Vital Choices:
Life, Death & the Health Care Crisis

by William Molloy,
ISBN: 0140173730

Magic or Medicine?

by Sabbagh, R. Buckman, Buckman,
ISBN: 1550132954

Safety Last

by Regush,
ISBN: 1550134620

Post Your Opinion
Keeping Our Health
by Ellen Roseman

FOR ANYONE who still thinks that modern medicine can cure all ills, these books help provide an antidote. Attacking the shortcomings of the medical model from different angles, they explain why people are flocking to alternative therapies.

Magic or Medicine? looks at heating as an art as well as a science. Every interaction between a patient and a healer involves a treatment (a Pitt, herb, operation, or manipulation) and an element of magic (hope, empathy, acceptance). While going to the doctor can make you get well, it doesn't always succeed in making you feel well.

Conventional doctors neglect the magic in their dealings with patients, while alternative practitioners often offer nothing but magic. Magic or Medicine?, which grew out of a four-hour TV documentary, tries to reconcile the two philosophies. The partnership between Dr. Robert Buckman, a Toronto cancer specialist, and Karl Sabbagh, a television producer, works well as they combine a fast-moving narrative with cutting-edge scientific research and interesting case studies woven into the story.

Doctors take well-deserved knocks for being remote know-it-alls, insensitive to patients' feelings and emotional needs. But holistic healers are criticized for taking the notion that body and mind are interconnected and

expanding it way beyond its natural limits.

While encouraging people to exercise more and give up smoking is good, the authors argue that some diseases are not within the individual's control. If your illness has not been caused by anything you've done, or if you're losing the battle against it, the constant reminder that you are in some way to blame for Your poor state of health can be damaging, demoralizing, and punitive: "Personal responsibility for health is a two-edged sword - one edge is a catchy slogan for the healthy, the other edge cruelly transforms the patient into a scapegoat."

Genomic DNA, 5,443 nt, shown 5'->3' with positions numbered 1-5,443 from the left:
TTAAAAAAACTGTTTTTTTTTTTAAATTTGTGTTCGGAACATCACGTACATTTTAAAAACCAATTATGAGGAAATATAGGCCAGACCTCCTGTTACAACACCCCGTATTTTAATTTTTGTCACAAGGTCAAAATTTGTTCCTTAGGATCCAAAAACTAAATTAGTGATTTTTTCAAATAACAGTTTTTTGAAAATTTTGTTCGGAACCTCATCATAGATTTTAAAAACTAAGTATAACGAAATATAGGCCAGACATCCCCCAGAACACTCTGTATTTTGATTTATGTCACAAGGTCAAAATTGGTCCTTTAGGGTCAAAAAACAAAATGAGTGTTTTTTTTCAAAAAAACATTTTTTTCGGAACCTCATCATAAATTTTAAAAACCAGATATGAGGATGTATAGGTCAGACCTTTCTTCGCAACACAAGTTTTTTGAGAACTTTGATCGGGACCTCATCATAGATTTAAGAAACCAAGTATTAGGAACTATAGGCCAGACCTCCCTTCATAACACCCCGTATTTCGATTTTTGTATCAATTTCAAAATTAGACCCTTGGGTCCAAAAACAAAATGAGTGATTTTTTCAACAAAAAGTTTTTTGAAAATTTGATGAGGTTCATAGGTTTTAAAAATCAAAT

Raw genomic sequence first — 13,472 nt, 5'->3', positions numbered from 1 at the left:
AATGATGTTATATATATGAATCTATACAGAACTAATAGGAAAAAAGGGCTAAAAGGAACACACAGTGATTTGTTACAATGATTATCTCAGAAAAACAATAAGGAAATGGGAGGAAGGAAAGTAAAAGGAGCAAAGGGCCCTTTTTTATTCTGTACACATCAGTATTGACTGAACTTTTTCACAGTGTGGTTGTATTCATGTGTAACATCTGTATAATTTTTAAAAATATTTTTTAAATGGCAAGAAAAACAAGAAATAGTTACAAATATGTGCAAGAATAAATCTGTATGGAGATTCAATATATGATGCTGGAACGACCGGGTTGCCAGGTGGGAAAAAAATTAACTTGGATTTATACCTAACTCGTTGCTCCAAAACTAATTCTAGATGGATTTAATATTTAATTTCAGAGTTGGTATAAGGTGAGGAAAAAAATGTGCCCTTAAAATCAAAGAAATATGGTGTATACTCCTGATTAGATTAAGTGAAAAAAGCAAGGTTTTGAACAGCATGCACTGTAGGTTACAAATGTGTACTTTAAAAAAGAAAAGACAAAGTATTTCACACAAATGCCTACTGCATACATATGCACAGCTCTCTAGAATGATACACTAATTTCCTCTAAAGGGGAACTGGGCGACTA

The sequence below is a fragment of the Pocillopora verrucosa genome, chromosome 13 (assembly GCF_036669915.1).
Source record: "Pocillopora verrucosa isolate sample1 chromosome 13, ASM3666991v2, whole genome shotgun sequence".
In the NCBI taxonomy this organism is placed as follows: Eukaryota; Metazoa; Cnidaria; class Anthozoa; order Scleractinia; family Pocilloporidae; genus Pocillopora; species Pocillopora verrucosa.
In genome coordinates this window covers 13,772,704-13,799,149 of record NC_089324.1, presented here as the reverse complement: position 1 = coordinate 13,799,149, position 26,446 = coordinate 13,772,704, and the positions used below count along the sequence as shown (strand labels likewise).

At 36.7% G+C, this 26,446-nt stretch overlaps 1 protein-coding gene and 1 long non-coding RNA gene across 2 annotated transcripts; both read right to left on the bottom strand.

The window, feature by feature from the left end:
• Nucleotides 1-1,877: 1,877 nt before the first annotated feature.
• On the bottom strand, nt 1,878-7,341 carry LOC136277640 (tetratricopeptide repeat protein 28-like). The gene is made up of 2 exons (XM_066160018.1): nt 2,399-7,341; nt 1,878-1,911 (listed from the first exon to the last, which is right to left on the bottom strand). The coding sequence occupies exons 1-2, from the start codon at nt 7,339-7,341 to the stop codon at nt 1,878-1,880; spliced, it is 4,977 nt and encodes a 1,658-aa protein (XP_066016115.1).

Vital Choices is another book by a doctor whose views veer from the mainstream. William Molloy, a geriatric specialist in Hamilton, Ontario, is worried about a technologically advanced medical system whose guiding principle is quantity of life keeping people alive longer - rather than quality of life.

In North America, an estimated 10,000 people are suspended in chronic vegetative states or comas, unable to breathe for themselves and fed through tubes, at a cost of $200 million a year. For the vast majority, there is no possibility of recovery. But as long as these patients do not meet the clinical criteria for brain death, the health professional's primary duty is to keep them alive.

Many of us, if allowed to choose for ourselves, Would never consent to having our lives painfully and needlessly prolonged in this way. As the controversy about assisted suicide shows, we want to control our own lives and, finally, our deaths. With a fast-growing elderly population and zooming health-care costs, society is being forced to confront these difficult issues.